Florida Brachial Plexus Lawyer
Was Your Child Injured During Childbirth?
The brachial plexus is the band of nerves running from the arm and through the neck that control movement of the arm and hand. An injury to the brachial plexus during childbirth is one of the most common birth injuries and is typically immediately identifiable by an inward-turned arm, swelling, bruising or bone fractures. At Freidin Brown, P.A., our Florida Brachical Plexus lawyers have collectively been helping families injured by the negligence or malpractice of others for 100 years. If your child suffered a brachial plexus injury during childbirth, you may be entitled to compensation to help pay for his or her rehabilitation. To schedule a FREE consultation, call 866-716-7292.
Brachial Plexus Palsy Is a Preventable Birth Injury
A brachial plexus birth injury typically occurs when the baby’s shoulder becomes stuck on the mother’s pubic bone during delivery. This is called shoulder dystocia. Dystocia simply means “difficult delivery.” When the baby’s head or arm is turned, tilted or twisted by the doctor to free the baby’s shoulder, the brachial plexus nerves can be overstretched or even separated from the spinal cord, resulting in injury.
A delivery involving shoulder dystocia is the most common cause of brachial plexus injury, but the nerve band can also be injured during a cesarean section. Injuries that may indicate your newborn suffered a brachial plexus injury include a broken clavicle or humerus, facial paralysis, or a partial dislocation of the cervical spine.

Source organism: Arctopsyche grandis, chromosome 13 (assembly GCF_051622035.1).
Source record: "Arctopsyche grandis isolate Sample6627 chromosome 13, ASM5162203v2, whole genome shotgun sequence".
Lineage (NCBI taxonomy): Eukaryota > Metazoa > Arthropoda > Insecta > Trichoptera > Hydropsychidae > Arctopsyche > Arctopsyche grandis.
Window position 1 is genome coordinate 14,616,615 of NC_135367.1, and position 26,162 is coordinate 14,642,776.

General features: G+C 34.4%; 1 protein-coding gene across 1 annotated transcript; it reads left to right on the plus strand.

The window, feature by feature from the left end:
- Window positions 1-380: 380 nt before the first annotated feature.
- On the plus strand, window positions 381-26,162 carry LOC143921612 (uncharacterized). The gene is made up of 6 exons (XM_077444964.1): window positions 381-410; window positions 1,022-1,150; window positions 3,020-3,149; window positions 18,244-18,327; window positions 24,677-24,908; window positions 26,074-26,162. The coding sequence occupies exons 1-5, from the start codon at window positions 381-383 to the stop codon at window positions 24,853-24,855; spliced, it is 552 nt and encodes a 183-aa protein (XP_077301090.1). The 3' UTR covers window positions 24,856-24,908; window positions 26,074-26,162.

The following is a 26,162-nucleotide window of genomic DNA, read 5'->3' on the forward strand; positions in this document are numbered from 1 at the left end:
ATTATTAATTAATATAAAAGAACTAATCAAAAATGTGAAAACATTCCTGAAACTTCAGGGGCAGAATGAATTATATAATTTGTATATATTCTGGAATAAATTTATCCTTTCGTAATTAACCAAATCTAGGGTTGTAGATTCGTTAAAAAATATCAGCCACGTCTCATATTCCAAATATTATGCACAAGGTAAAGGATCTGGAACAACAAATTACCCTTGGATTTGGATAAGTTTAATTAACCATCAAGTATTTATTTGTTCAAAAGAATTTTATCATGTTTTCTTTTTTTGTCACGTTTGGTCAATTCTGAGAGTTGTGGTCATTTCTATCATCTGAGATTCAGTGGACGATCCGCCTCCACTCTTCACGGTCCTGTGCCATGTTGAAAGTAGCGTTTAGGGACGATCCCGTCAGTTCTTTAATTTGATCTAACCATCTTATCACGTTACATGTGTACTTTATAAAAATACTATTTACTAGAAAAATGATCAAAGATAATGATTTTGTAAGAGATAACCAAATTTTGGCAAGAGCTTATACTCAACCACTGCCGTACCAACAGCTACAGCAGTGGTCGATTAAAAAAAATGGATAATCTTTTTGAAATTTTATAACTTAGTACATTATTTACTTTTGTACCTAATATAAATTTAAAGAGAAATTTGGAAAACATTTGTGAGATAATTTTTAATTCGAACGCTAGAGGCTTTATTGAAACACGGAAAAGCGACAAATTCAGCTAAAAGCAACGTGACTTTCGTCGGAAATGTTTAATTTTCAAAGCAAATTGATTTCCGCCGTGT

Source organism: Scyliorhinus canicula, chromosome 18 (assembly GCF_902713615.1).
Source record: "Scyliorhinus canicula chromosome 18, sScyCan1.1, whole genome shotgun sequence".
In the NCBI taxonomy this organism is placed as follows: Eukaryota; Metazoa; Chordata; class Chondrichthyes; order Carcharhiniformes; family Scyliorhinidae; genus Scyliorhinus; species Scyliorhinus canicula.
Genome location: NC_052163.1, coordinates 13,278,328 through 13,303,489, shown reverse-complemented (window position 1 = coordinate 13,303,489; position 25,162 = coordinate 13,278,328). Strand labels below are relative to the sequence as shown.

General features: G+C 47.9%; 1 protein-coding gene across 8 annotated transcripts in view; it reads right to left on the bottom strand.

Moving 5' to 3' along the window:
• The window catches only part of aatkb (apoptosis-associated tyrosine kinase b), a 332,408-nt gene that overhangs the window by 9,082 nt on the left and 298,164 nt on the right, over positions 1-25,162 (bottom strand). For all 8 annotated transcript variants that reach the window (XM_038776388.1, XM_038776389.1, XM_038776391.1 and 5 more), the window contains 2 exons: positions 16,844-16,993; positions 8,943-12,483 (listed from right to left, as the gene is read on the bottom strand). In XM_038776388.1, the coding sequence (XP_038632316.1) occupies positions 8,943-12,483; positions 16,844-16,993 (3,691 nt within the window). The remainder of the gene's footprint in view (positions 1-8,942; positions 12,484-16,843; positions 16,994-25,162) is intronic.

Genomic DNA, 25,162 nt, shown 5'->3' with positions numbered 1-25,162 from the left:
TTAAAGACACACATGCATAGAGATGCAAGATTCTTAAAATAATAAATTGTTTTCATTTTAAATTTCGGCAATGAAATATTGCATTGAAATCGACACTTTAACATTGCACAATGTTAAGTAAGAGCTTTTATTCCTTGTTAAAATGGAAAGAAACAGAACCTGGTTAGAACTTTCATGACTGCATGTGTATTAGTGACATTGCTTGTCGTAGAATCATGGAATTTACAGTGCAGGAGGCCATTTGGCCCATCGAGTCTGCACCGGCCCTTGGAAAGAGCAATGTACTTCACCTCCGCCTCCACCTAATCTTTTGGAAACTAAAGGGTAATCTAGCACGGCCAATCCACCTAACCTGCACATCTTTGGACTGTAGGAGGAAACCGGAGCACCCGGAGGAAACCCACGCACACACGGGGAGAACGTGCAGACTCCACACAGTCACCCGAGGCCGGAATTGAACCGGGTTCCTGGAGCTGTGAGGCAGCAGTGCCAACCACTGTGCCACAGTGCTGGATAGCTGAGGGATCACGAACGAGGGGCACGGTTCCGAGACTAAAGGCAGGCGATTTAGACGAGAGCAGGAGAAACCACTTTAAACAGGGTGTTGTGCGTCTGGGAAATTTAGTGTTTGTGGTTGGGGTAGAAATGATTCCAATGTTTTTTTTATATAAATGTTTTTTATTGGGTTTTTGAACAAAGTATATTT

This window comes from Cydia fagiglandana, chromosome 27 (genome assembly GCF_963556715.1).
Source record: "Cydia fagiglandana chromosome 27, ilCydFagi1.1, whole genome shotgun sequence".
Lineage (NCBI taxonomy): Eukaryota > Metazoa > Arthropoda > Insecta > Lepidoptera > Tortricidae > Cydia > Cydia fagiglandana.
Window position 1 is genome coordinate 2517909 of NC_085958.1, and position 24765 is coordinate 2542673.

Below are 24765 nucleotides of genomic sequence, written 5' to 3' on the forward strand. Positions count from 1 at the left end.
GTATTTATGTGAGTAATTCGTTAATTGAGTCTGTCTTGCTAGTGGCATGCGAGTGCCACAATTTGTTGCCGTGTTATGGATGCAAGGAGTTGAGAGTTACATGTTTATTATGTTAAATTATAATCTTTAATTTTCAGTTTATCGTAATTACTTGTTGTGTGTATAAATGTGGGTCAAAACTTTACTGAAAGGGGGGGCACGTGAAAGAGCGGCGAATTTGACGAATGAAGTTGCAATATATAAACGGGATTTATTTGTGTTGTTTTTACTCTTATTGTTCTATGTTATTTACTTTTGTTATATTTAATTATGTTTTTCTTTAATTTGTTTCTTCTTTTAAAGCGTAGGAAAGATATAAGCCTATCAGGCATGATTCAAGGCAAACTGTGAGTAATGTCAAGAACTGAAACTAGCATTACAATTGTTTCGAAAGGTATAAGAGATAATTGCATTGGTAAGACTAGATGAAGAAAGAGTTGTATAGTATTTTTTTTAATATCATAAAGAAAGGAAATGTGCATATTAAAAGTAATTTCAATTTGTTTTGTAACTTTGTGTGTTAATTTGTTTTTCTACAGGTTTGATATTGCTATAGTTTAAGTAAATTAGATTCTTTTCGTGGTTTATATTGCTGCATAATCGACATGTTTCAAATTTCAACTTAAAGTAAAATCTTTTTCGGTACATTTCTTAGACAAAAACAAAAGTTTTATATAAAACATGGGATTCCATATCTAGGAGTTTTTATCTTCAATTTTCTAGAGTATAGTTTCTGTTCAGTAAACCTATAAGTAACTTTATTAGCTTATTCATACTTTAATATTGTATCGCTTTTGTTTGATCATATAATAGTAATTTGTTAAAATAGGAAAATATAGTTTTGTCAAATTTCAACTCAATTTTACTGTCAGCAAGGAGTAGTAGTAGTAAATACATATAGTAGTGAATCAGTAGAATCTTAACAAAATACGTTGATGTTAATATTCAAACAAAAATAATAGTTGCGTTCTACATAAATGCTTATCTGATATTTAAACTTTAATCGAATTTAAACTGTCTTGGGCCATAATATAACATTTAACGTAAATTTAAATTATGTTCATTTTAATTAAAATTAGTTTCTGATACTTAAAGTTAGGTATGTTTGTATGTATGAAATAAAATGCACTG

Risk factors that may make shoulder dystocia and a resulting brachial plexus injury more likely include:
- A large baby or a baby with a high infant birth weight
- A breech delivery
- A mother who has given birth at least two other times
- Premature birth
- Prolonged labor
Brachial plexus palsy typically affects the upper arm. If your newborn’s full arm is affected by a birth injury, he or she may be suffering from Erb’s palsy. Erb’s palsy also involves damage to the brachial plexus during birth. Depending on the severity of a brachial plexus injury, your child may regain full use of his or her arm. Treatment and recovery from a shoulder injury during birth can involve many return doctor visits, physical therapy and even surgery.
Wish to Take Legal Action? Contact Freidin Brown, P.A. Today
If your child was diagnosed with a brachial plexus injury after a difficult labor, our lawyers can help you understand how a birth injury lawsuit can help your family pay for the continuing care he or she will need to recover to the fullest extent possible. Contact us today to begin the claims-filing process.